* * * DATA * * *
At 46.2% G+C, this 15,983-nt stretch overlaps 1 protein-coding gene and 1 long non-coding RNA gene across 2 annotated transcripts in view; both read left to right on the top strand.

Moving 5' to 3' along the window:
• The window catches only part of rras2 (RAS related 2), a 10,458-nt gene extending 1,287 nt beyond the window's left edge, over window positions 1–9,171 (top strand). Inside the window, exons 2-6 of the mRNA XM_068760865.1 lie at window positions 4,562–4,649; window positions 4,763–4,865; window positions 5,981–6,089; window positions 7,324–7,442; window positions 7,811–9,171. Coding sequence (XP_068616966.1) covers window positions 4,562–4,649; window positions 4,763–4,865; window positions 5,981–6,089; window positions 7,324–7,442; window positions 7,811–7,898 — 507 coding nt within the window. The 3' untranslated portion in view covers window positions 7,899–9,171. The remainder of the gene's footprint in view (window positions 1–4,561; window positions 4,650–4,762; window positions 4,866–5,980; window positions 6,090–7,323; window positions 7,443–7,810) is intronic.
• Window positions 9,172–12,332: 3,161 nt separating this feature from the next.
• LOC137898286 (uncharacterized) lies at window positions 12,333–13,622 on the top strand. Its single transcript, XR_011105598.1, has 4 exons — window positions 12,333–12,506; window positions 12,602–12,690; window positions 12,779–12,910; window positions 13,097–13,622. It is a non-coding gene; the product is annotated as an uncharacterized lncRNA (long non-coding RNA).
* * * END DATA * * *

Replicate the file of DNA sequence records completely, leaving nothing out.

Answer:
At 46.2% G+C, this 15,983-nt stretch overlaps 1 protein-coding gene and 1 long non-coding RNA gene across 2 annotated transcripts in view; both read left to right on the top strand.

Moving 5' to 3' along the window:
• The window catches only part of rras2 (RAS related 2), a 10,458-nt gene extending 1,287 nt beyond the window's left edge, over window positions 1–9,171 (top strand). Inside the window, exons 2-6 of the mRNA XM_068760865.1 lie at window positions 4,562–4,649; window positions 4,763–4,865; window positions 5,981–6,089; window positions 7,324–7,442; window positions 7,811–9,171. Coding sequence (XP_068616966.1) covers window positions 4,562–4,649; window positions 4,763–4,865; window positions 5,981–6,089; window positions 7,324–7,442; window positions 7,811–7,898 — 507 coding nt within the window. The 3' untranslated portion in view covers window positions 7,899–9,171. The remainder of the gene's footprint in view (window positions 1–4,561; window positions 4,650–4,762; window positions 4,866–5,980; window positions 6,090–7,323; window positions 7,443–7,810) is intronic.
• Window positions 9,172–12,332: 3,161 nt separating this feature from the next.
• LOC137898286 (uncharacterized) lies at window positions 12,333–13,622 on the top strand. Its single transcript, XR_011105598.1, has 4 exons — window positions 12,333–12,506; window positions 12,602–12,690; window positions 12,779–12,910; window positions 13,097–13,622. It is a non-coding gene; the product is annotated as an uncharacterized lncRNA (long non-coding RNA).